This Might Be As Warm As It Gets (July 2011 Seattle Insider)

Greetings Redfinnians,

We’re back with the lowdown for July on what’s hot and what’s not in the Seattle market. Between upcoming changes in lending practices and few homes for sale, the market is staying sluggish heading into fall. The table below shows Seattle near the bottom of the list in terms of our new Heat Index (Beta)*.

Redfin National Heat Index

To see the heat or chill in the Seattle neighborhoods where you’re looking at homes, just click on the image below to check out our interactive map that breaks down the ranking for every zip code in King County:

King County Heat Map by Zip Code

Heat Map Color Legend

(Note: the map above is broken in Internet Explorer 9 and Google is working on the issue. In the mean time, please use Mozilla Firefox or Google Chrome to view the map.)

King County’s 5 Hottest Neighborhoods in July

Competition is hot in Magnolia and Ballard, where turn-key homes fresh on the market immediately get multiple offers.

Rank Neighborhood YoY Price Change Months of Supply Heat
1 Magnolia +8.4% 4.6 91.9
2 Ballard -3.3% 2.0 86.6
3 Northwest Seattle -3.0% 2.3 85.2
4 Queen Anne +2.7% 4.0 84.6
5 Northeast Seattle -2.6% 2.7 83.1

Redfin Capitol Hill Team Lead agent Allie Howard says: “I give the summer of 2011 an “F” for frustration! Sellers are frustrated as prices of comparable homes remain low and many cannot afford to sell at current price levels. Those sellers who must move on are opting to rent their homes until the market recovers. Buyers are frustrated as well due to the lack of available inventory. When something desirable appears on market, they find themselves competing against other buyers for the better homes. It may still be a ‘buyer’s market,’ but you have to be fast to reel in the winners.”

Redfin West Seattle agent Klaus Gosma echos Allie, noting that “it feels like the traditional summer buying season has been stymied by the lack of strong inventory. We’re still seeing well-priced homes in desirable areas going very fast. If rates stay attractive, I think this trend will continue into fall as quality listings trickle on the market.”

King County’s 5 Coldest Neighborhoods in July

Rank Neighborhood YoY Price Change Months of Supply Heat
1 Lake Union -29.4% 1.9 34.9
2 Rainier Valley -15.0% 5.5 38.7
3 Lake City -20.6% 3.6 40.4
4 Delridge -16.7% 4.3 44.2
5 Snoqualmie Ridge -10.3% 5.6 47.2

That’s it for this month! If you miss our old tables full of data, just download our comprehensive spreadsheet and dig into the data for yourself! Inside you’ll find county, city, and neighborhood information galore. You can also liven up the place by posting a comment below.

Lisa Taylor, Redfin Analytics Team

The Redfin Heat Index (Beta) uses listings, sales, and price changes to determine the relative “heat” of a given real estate market. We set a baseline Heat Index of 75.0 at 6.0 months of supply and +5 % price change year-over-year.
Every percentage point increase in prices above the 5% baseline will increase the heat index by two points, every percentage point decrease in prices below the 5% baseline will decrease the heat index by two points.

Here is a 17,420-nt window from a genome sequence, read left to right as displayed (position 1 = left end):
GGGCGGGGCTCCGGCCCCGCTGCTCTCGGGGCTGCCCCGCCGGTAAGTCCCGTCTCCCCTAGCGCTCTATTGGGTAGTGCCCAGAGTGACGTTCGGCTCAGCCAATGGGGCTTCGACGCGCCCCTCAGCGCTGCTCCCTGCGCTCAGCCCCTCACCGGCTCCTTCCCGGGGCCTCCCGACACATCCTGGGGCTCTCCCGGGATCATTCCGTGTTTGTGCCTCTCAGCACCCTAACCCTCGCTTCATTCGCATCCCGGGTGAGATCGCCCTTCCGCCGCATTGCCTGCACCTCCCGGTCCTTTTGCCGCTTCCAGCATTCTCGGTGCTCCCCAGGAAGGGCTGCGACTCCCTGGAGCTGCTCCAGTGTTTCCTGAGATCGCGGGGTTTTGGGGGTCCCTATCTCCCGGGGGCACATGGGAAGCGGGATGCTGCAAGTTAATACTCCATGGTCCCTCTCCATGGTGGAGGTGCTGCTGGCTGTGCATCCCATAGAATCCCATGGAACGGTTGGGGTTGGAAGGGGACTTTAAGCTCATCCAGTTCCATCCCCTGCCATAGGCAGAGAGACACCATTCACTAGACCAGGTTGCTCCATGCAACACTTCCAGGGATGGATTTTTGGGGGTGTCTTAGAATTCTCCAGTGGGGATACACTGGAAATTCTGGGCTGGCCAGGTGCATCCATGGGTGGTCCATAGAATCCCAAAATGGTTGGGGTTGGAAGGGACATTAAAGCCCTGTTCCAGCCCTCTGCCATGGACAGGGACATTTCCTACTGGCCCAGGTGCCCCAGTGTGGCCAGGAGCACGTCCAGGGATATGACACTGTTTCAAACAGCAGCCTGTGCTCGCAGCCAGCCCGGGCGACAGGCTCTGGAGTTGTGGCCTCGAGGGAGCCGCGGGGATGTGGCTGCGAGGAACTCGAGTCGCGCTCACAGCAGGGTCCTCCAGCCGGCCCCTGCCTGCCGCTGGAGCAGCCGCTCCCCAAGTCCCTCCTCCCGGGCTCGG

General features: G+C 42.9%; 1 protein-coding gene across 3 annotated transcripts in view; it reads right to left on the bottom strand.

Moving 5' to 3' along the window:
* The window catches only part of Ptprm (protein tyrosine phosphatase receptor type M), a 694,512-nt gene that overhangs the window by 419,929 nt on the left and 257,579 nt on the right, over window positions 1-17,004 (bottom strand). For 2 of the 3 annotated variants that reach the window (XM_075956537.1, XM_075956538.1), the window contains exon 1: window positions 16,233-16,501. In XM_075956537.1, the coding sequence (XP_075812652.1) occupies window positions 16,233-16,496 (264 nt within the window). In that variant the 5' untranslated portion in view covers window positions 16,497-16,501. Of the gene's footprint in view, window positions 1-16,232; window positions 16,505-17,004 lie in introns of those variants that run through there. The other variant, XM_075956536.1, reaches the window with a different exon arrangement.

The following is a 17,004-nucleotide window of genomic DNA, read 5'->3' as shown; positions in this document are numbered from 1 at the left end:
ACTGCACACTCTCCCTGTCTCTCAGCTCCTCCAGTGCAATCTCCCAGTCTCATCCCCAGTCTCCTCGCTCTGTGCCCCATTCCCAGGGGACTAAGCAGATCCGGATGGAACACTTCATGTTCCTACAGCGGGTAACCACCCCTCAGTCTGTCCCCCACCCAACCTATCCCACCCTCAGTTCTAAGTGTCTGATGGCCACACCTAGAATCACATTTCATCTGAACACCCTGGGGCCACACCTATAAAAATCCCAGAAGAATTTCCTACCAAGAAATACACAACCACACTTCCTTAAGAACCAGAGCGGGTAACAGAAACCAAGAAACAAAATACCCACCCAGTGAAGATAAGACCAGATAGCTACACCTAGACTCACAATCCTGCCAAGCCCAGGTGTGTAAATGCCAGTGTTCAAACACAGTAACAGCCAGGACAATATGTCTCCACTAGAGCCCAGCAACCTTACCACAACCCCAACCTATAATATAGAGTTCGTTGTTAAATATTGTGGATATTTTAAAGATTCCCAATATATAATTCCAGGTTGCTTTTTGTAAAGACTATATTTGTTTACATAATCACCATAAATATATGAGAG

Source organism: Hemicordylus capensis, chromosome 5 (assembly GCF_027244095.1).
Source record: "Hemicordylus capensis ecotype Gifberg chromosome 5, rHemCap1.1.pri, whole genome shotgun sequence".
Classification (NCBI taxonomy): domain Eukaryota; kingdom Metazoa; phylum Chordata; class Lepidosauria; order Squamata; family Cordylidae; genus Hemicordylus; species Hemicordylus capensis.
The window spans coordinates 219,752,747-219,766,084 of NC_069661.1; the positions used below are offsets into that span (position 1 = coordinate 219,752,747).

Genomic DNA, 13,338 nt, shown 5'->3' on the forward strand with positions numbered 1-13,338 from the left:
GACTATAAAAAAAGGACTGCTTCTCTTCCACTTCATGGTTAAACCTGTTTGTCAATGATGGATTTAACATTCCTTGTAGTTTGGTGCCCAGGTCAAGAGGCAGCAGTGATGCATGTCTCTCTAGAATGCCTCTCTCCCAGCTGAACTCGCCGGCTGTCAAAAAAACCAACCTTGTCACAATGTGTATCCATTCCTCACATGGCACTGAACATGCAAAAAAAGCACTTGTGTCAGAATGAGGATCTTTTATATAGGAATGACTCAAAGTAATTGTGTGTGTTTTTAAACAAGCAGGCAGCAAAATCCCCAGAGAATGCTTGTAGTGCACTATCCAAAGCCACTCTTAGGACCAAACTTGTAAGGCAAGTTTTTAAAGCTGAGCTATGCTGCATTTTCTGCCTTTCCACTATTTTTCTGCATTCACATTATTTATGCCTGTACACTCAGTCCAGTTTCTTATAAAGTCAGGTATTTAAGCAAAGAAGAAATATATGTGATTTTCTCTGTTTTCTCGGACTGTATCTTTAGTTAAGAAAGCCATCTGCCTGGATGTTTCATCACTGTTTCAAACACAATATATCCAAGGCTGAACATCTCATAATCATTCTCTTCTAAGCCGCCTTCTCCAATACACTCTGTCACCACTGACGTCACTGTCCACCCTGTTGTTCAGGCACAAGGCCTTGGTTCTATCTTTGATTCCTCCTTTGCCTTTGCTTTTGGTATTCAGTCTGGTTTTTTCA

Every one month of supply increase above the 6.0 baseline will decrease the heat index by seven points, every one month of supply decrease below the 6.0 baseline will increase the heat index by seven points.
Here’s the formula:
  • MOS = Months of Supply: End of Month Inventory / Closed Sales in the Month
  • $YOY = Year-over-year change in the median price per square foot.
  • Heat Index = ((MOS – 6.0) * -7) + (($YOY – 5%) * 2) + 75
  • Pingback: Seattle Bubble • Redfin: Summer Not so Hot for Local Real Estate

  • Mahesh

    how to interpret Heat Index? what does it mean? higher the better for selling? lower the better for buying?

  • Lisa Taylor

    Hey Mahesh,  

    The Heat Index is still a work in progress and attempts to determine how fast homes are selling in a given area.  Higher does mean better for sellers as there's more demand, and lower could be both good and bad for buyers.  Good in that there's little competition for homes on the market, and they've likely experienced price drops.  Bad in that most of the homes on the market could be pretty picked over. We'll do a better job of explaining how to use it next time.  Thanks for the feedback!

  • DanW

    Why set 5% as the default value? Yes, house prices may have risen by that if you include the bubble period, but long term CPI or an equivalent would make more sense…

  • Lisa Taylor

    Hi DanW,

    The 5% is a rough estimate of inflation. It doesn't matter so much, though, since the relative temperatures across markets are more meaningful than the precise number scale — The 75 degree baseline is just a metaphor.

  • Pingback: Redfin: “It’s All About the Inventory” | The SunBreak

  • Ted Simpson

    That looks like music to your ears, I'm sure.  I am hearing that interest in real estate (as identified by pendings and closed sales) is up all over the U.S.  Here in Austin, it's the same story.  Our pendings are up, sales are up, prices are up and inventories are dropping.  Your chart shows Austin at 4.4 months of inventory, which would make it a strong seller's market.  In reality, we are at 6.5 months — a neutral, strong balanced market.  It's good to be in one of the healthier cities, isn't it?!

  • david reeves

    I love the data and the map. I was wondering, though, why the teal green color isn't reflected in the key?